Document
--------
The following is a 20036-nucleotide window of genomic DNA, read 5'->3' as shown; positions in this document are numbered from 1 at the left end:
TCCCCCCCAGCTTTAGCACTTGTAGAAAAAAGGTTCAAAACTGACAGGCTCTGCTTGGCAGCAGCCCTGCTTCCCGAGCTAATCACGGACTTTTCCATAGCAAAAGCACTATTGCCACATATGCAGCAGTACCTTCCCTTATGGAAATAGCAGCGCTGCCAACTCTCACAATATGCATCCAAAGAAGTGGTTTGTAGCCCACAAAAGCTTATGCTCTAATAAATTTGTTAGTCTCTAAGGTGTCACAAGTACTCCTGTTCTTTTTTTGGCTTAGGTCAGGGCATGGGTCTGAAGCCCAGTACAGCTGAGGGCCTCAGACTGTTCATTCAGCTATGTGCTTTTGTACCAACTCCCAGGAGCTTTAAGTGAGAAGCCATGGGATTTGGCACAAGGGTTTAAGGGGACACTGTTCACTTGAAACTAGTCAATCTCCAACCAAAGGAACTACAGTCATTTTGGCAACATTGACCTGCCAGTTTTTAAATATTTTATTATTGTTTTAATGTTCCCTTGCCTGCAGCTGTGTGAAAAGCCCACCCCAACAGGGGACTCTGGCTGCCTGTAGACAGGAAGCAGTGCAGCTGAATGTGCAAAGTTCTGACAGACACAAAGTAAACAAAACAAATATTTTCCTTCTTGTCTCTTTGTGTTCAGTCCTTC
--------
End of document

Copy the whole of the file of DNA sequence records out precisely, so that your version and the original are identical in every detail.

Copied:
The following is a 20036-nucleotide window of genomic DNA, read 5'->3' as shown; positions in this document are numbered from 1 at the left end:
TCCCCCCCAGCTTTAGCACTTGTAGAAAAAAGGTTCAAAACTGACAGGCTCTGCTTGGCAGCAGCCCTGCTTCCCGAGCTAATCACGGACTTTTCCATAGCAAAAGCACTATTGCCACATATGCAGCAGTACCTTCCCTTATGGAAATAGCAGCGCTGCCAACTCTCACAATATGCATCCAAAGAAGTGGTTTGTAGCCCACAAAAGCTTATGCTCTAATAAATTTGTTAGTCTCTAAGGTGTCACAAGTACTCCTGTTCTTTTTTTGGCTTAGGTCAGGGCATGGGTCTGAAGCCCAGTACAGCTGAGGGCCTCAGACTGTTCATTCAGCTATGTGCTTTTGTACCAACTCCCAGGAGCTTTAAGTGAGAAGCCATGGGATTTGGCACAAGGGTTTAAGGGGACACTGTTCACTTGAAACTAGTCAATCTCCAACCAAAGGAACTACAGTCATTTTGGCAACATTGACCTGCCAGTTTTTAAATATTTTATTATTGTTTTAATGTTCCCTTGCCTGCAGCTGTGTGAAAAGCCCACCCCAACAGGGGACTCTGGCTGCCTGTAGACAGGAAGCAGTGCAGCTGAATGTGCAAAGTTCTGACAGACACAAAGTAAACAAAACAAATATTTTCCTTCTTGTCTCTTTGTGTTCAGTCCTTC